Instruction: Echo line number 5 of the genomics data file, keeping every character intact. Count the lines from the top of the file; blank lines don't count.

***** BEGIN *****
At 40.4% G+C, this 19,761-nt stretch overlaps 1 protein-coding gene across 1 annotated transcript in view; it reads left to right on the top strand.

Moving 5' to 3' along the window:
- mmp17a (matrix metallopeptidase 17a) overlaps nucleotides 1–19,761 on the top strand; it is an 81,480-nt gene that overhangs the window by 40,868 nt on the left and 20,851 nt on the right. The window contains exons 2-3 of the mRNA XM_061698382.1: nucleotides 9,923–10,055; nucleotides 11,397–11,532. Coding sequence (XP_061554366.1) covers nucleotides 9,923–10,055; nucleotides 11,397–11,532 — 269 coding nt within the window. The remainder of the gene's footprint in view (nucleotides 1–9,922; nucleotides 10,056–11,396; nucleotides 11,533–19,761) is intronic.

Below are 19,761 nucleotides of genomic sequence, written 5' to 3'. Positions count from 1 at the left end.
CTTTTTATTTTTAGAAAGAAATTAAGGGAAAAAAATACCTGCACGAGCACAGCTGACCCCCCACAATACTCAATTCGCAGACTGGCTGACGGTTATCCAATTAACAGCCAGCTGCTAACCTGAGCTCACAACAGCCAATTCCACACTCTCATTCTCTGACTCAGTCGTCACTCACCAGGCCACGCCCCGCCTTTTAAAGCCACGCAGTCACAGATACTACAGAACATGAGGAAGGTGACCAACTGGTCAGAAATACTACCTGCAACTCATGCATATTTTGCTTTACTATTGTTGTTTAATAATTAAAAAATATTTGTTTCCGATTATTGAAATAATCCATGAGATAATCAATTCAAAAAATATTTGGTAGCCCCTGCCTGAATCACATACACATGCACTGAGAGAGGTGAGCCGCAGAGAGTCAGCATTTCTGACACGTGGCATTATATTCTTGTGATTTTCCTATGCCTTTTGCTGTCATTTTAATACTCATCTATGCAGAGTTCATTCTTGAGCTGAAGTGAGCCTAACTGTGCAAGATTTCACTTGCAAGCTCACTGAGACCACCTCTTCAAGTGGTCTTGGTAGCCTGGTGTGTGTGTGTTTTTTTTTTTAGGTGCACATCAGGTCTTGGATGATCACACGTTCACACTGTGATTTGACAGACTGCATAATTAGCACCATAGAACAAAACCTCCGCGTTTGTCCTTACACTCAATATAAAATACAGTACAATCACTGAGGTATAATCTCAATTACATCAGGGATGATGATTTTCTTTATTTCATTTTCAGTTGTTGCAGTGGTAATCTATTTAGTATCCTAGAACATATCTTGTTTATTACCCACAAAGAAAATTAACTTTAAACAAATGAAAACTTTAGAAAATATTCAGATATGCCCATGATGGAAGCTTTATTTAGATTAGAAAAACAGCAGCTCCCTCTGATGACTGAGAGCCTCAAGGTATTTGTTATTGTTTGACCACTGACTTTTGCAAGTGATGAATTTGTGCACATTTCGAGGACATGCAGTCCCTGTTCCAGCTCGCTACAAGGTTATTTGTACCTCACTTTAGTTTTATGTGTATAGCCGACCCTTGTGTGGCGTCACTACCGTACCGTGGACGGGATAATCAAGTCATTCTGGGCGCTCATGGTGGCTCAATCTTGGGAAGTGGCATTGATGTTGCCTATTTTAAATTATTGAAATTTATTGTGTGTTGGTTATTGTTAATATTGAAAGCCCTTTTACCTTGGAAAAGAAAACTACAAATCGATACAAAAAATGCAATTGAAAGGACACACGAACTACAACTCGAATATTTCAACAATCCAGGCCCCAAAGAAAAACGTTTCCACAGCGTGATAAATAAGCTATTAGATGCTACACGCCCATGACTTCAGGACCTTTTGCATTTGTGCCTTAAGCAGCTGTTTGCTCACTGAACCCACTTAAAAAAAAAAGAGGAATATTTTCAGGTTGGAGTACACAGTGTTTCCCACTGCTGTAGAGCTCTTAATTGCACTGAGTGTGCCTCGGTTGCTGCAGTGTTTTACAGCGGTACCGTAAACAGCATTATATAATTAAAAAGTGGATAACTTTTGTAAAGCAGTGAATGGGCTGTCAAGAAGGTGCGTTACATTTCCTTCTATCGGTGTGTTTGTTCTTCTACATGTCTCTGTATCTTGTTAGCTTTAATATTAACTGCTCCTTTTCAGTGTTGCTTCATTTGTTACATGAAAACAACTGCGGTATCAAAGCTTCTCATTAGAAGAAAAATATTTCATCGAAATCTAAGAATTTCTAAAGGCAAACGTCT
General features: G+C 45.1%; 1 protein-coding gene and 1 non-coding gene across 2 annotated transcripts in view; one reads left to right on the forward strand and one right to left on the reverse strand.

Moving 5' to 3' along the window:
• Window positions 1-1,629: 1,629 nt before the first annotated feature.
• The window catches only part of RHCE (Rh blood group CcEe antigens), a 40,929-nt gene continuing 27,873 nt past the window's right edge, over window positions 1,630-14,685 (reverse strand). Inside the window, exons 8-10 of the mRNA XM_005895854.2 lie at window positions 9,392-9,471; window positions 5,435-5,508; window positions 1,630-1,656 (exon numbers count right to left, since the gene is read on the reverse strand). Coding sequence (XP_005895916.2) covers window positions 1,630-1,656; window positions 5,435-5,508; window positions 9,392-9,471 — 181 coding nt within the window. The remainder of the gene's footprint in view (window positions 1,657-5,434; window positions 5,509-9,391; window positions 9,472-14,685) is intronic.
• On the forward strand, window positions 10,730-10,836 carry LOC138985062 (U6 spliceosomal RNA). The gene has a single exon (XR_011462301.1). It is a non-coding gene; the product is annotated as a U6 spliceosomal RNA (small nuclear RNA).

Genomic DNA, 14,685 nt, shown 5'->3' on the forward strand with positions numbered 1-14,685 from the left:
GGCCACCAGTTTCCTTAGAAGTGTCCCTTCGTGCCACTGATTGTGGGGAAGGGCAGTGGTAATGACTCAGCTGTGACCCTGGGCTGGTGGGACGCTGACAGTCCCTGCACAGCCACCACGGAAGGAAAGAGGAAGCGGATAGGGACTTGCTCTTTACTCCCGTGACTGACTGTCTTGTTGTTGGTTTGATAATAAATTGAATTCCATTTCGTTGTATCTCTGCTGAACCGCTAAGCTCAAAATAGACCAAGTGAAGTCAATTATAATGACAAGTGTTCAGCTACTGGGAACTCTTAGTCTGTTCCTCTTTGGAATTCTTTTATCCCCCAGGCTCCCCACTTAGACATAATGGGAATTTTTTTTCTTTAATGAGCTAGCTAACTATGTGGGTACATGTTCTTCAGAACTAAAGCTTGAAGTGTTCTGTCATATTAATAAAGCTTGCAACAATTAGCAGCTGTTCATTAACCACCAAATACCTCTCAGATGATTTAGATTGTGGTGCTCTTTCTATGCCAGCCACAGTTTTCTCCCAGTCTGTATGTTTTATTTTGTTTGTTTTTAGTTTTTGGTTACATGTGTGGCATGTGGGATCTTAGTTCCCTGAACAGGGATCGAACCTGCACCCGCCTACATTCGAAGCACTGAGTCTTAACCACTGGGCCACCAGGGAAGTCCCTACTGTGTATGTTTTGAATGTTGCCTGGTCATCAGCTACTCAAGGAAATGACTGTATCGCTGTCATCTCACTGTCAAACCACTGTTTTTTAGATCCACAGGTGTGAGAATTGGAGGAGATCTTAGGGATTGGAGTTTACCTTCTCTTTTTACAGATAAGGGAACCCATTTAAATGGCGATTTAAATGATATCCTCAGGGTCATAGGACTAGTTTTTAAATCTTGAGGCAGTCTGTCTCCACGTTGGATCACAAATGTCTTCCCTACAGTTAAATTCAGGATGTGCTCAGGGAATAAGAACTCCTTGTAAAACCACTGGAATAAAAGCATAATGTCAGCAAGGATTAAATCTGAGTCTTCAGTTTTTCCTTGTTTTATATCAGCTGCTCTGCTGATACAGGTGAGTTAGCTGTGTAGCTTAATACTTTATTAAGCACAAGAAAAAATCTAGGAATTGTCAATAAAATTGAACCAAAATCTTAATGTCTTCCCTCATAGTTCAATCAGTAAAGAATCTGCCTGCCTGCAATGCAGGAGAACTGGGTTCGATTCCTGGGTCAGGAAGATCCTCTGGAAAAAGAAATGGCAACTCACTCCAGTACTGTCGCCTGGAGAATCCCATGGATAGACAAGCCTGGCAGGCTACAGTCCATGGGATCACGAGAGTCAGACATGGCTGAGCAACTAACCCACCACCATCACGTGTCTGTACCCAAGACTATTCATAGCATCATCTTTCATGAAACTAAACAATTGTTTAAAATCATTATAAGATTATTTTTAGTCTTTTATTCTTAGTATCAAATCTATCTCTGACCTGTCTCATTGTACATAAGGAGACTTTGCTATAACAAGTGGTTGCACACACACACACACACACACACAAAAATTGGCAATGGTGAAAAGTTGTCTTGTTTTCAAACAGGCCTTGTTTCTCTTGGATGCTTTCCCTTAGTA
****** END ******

CTTTTTATTTTTAGAAAGAAATTAAGGGAAAAAAATACCTGCACGAGCACAGCTGACCCCCCACAATACTCAATTCGCAGACTGGCTGACGGTTATCCAATTAACAGCCAGCTGCTAACCTGAGCTCACAACAGCCAATTCCACACTCTCATTCTCTGACTCAGTCGTCACTCACCAGGCCACGCCCCGCCTTTTAAAGCCACGCAGTCACAGATACTACAGAACATGAGGAAGGTGACCAACTGGTCAGAAATACTACCTGCAACTCATGCATATTTTGCTTTACTATTGTTGTTTAATAATTAAAAAATATTTGTTTCCGATTATTGAAATAATCCATGAGATAATCAATTCAAAAAATATTTGGTAGCCCCTGCCTGAATCACATACACATGCACTGAGAGAGGTGAGCCGCAGAGAGTCAGCATTTCTGACACGTGGCATTATATTCTTGTGATTTTCCTATGCCTTTTGCTGTCATTTTAATACTCATCTATGCAGAGTTCATTCTTGAGCTGAAGTGAGCCTAACTGTGCAAGATTTCACTTGCAAGCTCACTGAGACCACCTCTTCAAGTGGTCTTGGTAGCCTGGTGTGTGTGTGTTTTTTTTTTTAGGTGCACATCAGGTCTTGGATGATCACACGTTCACACTGTGATTTGACAGACTGCATAATTAGCACCATAGAACAAAACCTCCGCGTTTGTCCTTACACTCAATATAAAATACAGTACAATCACTGAGGTATAATCTCAATTACATCAGGGATGATGATTTTCTTTATTTCATTTTCAGTTGTTGCAGTGGTAATCTATTTAGTATCCTAGAACATATCTTGTTTATTACCCACAAAGAAAATTAACTTTAAACAAATGAAAACTTTAGAAAATATTCAGATATGCCCATGATGGAAGCTTTATTTAGATTAGAAAAACAGCAGCTCCCTCTGATGACTGAGAGCCTCAAGGTATTTGTTATTGTTTGACCACTGACTTTTGCAAGTGATGAATTTGTGCACATTTCGAGGACATGCAGTCCCTGTTCCAGCTCGCTACAAGGTTATTTGTACCTCACTTTAGTTTTATGTGTATAGCCGACCCTTGTGTGGCGTCACTACCGTACCGTGGACGGGATAATCAAGTCATTCTGGGCGCTCATGGTGGCTCAATCTTGGGAAGTGGCATTGATGTTGCCTATTTTAAATTATTGAAATTTATTGTGTGTTGGTTATTGTTAATATTGAAAGCCCTTTTACCTTGGAAAAGAAAACTACAAATCGATACAAAAAATGCAATTGAAAGGACACACGAACTACAACTCGAATATTTCAACAATCCAGGCCCCAAAGAAAAACGTTTCCACAGCGTGATAAATAAGCTATTAGATGCTACACGCCCATGACTTCAGGACCTTTTGCATTTGTGCCTTAAGCAGCTGTTTGCTCACTGAACCCACTTAAAAAAAAAAGAGGAATATTTTCAGGTTGGAGTACACAGTGTTTCCCACTGCTGTAGAGCTCTTAATTGCACTGAGTGTGCCTCGGTTGCTGCAGTGTTTTACAGCGGTACCGTAAACAGCATTATATAATTAAAAAGTGGATAACTTTTGTAAAGCAGTGAATGGGCTGTCAAGAAGGTGCGTTACATTTCCTTCTATCGGTGTGTTTGTTCTTCTACATGTCTCTGTATCTTGTTAGCTTTAATATTAACTGCTCCTTTTCAGTGTTGCTTCATTTGTTACATGAAAACAACTGCGGTATCAAAGCTTCTCATTAGAAGAAAAATATTTCATCGAAATCTAAGAATTTCTAAAGGCAAACGTCT